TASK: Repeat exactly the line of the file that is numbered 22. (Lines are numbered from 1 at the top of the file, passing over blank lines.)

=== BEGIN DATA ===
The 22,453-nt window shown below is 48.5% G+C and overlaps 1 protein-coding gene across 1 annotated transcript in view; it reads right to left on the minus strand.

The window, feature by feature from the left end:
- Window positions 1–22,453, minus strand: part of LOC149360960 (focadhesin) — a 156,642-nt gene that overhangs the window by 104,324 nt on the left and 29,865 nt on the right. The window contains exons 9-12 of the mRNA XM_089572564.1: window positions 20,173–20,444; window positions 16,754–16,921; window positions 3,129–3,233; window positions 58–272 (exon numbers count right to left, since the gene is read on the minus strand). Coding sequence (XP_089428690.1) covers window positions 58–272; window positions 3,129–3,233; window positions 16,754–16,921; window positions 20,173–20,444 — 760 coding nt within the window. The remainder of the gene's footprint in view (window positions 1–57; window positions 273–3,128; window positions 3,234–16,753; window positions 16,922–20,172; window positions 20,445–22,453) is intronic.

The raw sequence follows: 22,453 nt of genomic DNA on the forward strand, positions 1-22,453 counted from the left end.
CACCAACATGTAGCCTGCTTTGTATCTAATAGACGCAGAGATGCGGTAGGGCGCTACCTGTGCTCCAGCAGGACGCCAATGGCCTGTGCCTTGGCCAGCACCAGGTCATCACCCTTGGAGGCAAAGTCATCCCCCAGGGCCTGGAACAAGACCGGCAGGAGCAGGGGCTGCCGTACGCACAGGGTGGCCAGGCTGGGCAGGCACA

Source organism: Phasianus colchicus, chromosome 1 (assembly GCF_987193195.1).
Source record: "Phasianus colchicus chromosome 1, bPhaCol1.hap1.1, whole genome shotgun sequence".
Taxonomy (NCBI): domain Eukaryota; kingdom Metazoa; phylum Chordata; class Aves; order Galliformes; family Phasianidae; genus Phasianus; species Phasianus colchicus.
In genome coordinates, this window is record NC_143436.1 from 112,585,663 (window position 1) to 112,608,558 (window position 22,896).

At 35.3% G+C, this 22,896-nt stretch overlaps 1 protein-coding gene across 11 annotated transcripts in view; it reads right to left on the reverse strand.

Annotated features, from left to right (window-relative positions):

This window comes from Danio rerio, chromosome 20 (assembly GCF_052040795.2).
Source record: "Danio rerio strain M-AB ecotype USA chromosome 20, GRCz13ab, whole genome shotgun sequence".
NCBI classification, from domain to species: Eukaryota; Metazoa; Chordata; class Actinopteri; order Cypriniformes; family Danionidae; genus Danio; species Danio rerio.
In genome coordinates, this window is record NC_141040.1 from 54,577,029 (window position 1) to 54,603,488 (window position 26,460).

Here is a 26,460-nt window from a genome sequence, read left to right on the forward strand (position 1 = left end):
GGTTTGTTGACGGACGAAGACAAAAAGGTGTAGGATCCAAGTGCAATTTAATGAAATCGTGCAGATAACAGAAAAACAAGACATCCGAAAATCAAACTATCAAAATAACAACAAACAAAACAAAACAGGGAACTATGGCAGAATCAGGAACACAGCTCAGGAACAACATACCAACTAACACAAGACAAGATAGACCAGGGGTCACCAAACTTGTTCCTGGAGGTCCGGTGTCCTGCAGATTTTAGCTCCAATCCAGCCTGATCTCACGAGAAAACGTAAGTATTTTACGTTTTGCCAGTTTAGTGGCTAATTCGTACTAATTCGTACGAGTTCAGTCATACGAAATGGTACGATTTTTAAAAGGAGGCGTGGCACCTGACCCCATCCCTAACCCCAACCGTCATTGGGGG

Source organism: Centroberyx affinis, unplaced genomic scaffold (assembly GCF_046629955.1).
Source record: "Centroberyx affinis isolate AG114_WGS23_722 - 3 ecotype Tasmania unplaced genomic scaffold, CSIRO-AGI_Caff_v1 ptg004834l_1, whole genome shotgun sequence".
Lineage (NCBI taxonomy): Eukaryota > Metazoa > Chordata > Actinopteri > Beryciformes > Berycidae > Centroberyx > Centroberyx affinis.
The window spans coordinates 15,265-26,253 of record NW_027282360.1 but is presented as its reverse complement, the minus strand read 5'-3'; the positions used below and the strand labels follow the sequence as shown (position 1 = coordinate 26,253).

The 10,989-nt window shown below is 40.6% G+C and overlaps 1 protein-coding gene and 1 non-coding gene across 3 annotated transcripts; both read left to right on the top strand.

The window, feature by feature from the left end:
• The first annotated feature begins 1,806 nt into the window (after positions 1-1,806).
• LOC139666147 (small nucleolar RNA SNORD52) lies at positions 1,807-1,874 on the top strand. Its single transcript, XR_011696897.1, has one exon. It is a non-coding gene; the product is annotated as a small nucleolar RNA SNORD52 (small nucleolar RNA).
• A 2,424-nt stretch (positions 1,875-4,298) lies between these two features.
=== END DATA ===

The 10,989-nt window shown below is 40.6% G+C and overlaps 1 protein-coding gene and 1 non-coding gene across 3 annotated transcripts; both read left to right on the top strand.